Lab Members


Ariel Furstenberg
My current research focuses on human behavioral and electrophysiological (EEG) experiments (in collaboration with Prof. Leon Deouell’s lab) and large scale neural-network modeling of ‘intentions’, ‘intention formation’ and complex processes such as ‘change of intention’. These and other notions and processes are closely related to the concepts of will and agency. I’m also interested in the following general question: in what way can progress in the scientific realm of these concepts lead to deeper understanding in the related philosophical discourse, and vice versa?



Ran Rubin
In most neuronal systems, neural activities are in the form of dynamic time series of spikes, and stimulus representation in some sensory systems is characterized by a small number of precisely timed spikes. More generally, many of the most interesting tasks our brain performs involve the processing of temporally modulated stimuli and the production of temporally accurate output, for example, fast visual processing (reading), auditory processing of time varying signal (speech) and production of fast accurate motor output (speech, singing, writing or playing a musical instrument). 
These findings suggest that the brain possesses a machinery for extracting information embedded in the timings of spikes and for generating series of precisely timed spikes. Thus, understanding the power and limitations of spike-timing based computation and learning is of fundamental importance in computational neuroscience.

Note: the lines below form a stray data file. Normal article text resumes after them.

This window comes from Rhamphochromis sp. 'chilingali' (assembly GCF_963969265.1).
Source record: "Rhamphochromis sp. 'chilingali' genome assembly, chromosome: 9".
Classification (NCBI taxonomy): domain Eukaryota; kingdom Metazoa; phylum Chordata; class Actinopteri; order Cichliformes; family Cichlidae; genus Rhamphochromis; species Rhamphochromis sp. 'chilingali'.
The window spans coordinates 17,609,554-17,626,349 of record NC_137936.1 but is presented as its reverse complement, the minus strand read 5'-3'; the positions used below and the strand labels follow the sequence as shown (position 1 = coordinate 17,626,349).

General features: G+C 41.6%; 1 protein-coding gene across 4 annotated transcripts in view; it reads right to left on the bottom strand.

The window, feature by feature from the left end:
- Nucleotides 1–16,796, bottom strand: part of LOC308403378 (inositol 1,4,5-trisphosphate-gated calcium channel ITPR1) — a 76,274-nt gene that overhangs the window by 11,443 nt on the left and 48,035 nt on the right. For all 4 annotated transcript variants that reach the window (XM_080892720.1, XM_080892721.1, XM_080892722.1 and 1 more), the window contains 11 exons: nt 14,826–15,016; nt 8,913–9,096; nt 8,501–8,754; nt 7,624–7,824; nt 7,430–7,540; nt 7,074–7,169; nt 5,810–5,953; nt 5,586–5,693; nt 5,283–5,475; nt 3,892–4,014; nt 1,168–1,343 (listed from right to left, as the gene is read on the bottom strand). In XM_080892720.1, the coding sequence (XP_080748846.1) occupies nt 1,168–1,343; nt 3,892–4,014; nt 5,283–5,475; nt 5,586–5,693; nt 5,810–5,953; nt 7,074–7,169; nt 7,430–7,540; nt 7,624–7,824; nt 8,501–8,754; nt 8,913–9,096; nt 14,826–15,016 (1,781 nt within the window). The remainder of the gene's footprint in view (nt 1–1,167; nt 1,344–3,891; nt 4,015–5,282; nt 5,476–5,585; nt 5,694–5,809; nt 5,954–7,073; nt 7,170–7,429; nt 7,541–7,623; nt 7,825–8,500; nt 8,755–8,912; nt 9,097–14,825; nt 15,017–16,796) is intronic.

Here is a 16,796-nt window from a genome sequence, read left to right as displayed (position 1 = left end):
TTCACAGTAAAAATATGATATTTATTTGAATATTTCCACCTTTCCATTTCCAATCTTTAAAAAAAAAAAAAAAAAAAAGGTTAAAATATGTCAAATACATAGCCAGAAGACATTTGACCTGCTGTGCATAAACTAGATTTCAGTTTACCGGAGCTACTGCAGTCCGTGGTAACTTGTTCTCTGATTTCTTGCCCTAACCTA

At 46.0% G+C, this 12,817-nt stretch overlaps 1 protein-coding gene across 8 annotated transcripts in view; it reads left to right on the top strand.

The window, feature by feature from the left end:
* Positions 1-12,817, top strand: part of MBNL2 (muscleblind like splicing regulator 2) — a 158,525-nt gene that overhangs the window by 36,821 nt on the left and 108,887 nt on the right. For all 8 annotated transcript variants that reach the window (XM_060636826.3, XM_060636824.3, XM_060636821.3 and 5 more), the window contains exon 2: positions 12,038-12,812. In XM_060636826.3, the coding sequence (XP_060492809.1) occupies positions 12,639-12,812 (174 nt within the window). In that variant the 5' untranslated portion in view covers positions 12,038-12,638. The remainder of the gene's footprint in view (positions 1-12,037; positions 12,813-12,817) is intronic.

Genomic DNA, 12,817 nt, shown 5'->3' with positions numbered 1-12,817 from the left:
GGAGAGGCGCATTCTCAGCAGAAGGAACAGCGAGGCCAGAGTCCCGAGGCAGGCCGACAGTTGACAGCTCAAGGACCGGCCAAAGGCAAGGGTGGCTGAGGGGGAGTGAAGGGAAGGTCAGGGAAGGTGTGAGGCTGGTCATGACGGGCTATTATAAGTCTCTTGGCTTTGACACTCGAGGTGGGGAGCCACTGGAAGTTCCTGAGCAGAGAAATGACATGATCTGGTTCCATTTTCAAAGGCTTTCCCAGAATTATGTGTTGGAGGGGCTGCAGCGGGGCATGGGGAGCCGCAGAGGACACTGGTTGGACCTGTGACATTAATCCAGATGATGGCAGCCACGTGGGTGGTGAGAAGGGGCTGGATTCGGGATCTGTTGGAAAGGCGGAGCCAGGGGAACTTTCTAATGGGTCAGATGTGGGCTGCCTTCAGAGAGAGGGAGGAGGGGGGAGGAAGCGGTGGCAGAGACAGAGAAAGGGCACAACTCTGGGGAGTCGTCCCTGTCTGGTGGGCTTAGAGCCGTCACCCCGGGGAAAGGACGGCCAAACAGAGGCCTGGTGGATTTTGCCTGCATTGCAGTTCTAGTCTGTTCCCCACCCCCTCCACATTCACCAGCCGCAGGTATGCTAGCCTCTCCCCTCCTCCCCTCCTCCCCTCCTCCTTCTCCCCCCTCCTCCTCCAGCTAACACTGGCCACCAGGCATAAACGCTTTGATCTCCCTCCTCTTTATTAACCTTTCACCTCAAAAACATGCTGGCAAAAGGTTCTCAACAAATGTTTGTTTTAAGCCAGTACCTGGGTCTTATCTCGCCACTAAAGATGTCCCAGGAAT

In our work we study the way in which neurons may perform the processing and generation of spike-timing based inputs and outputs. Our goal is to develop a complete model for neuronal learning in the temporal domain.

 

 
I am a Postdoctoral Fellow in the lab. My main research interest is in ascertaining the fundamental principles that underlie computation in networks of neurons in the brain. I am also interested in issues of intention and how it is manifested in human large scale neuronal networks, especially as measured using EEG.
 

 
Sam Zibman
 

 
Jonathan Kadmon
I am studying the dynamical and computational properties of large recurrent neuronal networks in the chaotic dynamical regime. The brain, and cortex in particular, are built from very large and highly complex networks of interconnected neurons. Though the dynamics of a single neuron may be complicated by it self, the collective behaviour of large networks create emergent phenomena that origin from only a handful of common properties of the individual neurons. I am using theoretical tools from statistical mechanics to derive such macroscopic dynamics based on models of single neuron. In particular I am interested in the large-scale and long-time patterns that are observed in chaotic large network and in the computational capacity of such systems.

 
Uri Cohen
My main field of interest is theory of learning in neural networks. I'm working on understanding the neural mechanism underlying the development of invariant representations: how low-level sensory signals are transformed into abstract, highly selective and very tolerant representations reported in high-level brain areas.
 

 
Itamar Landau